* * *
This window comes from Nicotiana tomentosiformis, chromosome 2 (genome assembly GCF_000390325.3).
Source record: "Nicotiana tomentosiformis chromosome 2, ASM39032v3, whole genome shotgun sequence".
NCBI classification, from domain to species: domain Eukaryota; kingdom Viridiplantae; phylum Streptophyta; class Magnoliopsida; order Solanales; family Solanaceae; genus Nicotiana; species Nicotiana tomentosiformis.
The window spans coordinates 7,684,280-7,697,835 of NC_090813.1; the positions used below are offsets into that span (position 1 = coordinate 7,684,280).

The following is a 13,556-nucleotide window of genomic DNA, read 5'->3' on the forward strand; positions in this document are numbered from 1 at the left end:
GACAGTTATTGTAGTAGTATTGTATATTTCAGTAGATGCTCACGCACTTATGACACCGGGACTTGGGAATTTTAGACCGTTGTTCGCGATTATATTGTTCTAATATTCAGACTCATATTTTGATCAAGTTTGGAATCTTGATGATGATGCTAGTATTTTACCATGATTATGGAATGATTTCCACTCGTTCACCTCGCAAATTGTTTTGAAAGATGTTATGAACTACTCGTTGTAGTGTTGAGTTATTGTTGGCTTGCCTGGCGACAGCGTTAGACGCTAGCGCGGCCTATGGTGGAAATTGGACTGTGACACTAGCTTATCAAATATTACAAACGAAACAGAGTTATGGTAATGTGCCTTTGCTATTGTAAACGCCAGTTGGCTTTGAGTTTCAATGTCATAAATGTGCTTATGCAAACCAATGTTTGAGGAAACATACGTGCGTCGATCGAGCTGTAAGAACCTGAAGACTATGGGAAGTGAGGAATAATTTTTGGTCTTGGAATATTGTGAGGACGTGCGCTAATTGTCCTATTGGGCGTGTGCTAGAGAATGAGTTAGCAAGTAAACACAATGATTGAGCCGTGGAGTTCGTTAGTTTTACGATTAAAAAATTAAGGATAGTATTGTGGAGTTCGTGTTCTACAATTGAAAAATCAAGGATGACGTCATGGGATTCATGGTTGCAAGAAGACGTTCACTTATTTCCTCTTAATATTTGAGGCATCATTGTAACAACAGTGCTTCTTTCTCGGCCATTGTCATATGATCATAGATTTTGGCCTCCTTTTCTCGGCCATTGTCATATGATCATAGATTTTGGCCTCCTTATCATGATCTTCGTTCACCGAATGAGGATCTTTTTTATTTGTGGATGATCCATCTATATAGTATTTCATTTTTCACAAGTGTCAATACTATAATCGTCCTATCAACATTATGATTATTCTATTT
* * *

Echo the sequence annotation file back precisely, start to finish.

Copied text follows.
This window comes from Nicotiana tomentosiformis, chromosome 2 (genome assembly GCF_000390325.3).
Source record: "Nicotiana tomentosiformis chromosome 2, ASM39032v3, whole genome shotgun sequence".
NCBI classification, from domain to species: domain Eukaryota; kingdom Viridiplantae; phylum Streptophyta; class Magnoliopsida; order Solanales; family Solanaceae; genus Nicotiana; species Nicotiana tomentosiformis.
The window spans coordinates 7,684,280-7,697,835 of NC_090813.1; the positions used below are offsets into that span (position 1 = coordinate 7,684,280).

The following is a 13,556-nucleotide window of genomic DNA, read 5'->3' on the forward strand; positions in this document are numbered from 1 at the left end:
GACAGTTATTGTAGTAGTATTGTATATTTCAGTAGATGCTCACGCACTTATGACACCGGGACTTGGGAATTTTAGACCGTTGTTCGCGATTATATTGTTCTAATATTCAGACTCATATTTTGATCAAGTTTGGAATCTTGATGATGATGCTAGTATTTTACCATGATTATGGAATGATTTCCACTCGTTCACCTCGCAAATTGTTTTGAAAGATGTTATGAACTACTCGTTGTAGTGTTGAGTTATTGTTGGCTTGCCTGGCGACAGCGTTAGACGCTAGCGCGGCCTATGGTGGAAATTGGACTGTGACACTAGCTTATCAAATATTACAAACGAAACAGAGTTATGGTAATGTGCCTTTGCTATTGTAAACGCCAGTTGGCTTTGAGTTTCAATGTCATAAATGTGCTTATGCAAACCAATGTTTGAGGAAACATACGTGCGTCGATCGAGCTGTAAGAACCTGAAGACTATGGGAAGTGAGGAATAATTTTTGGTCTTGGAATATTGTGAGGACGTGCGCTAATTGTCCTATTGGGCGTGTGCTAGAGAATGAGTTAGCAAGTAAACACAATGATTGAGCCGTGGAGTTCGTTAGTTTTACGATTAAAAAATTAAGGATAGTATTGTGGAGTTCGTGTTCTACAATTGAAAAATCAAGGATGACGTCATGGGATTCATGGTTGCAAGAAGACGTTCACTTATTTCCTCTTAATATTTGAGGCATCATTGTAACAACAGTGCTTCTTTCTCGGCCATTGTCATATGATCATAGATTTTGGCCTCCTTTTCTCGGCCATTGTCATATGATCATAGATTTTGGCCTCCTTATCATGATCTTCGTTCACCGAATGAGGATCTTTTTTATTTGTGGATGATCCATCTATATAGTATTTCATTTTTCACAAGTGTCAATACTATAATCGTCCTATCAACATTATGATTATTCTATTT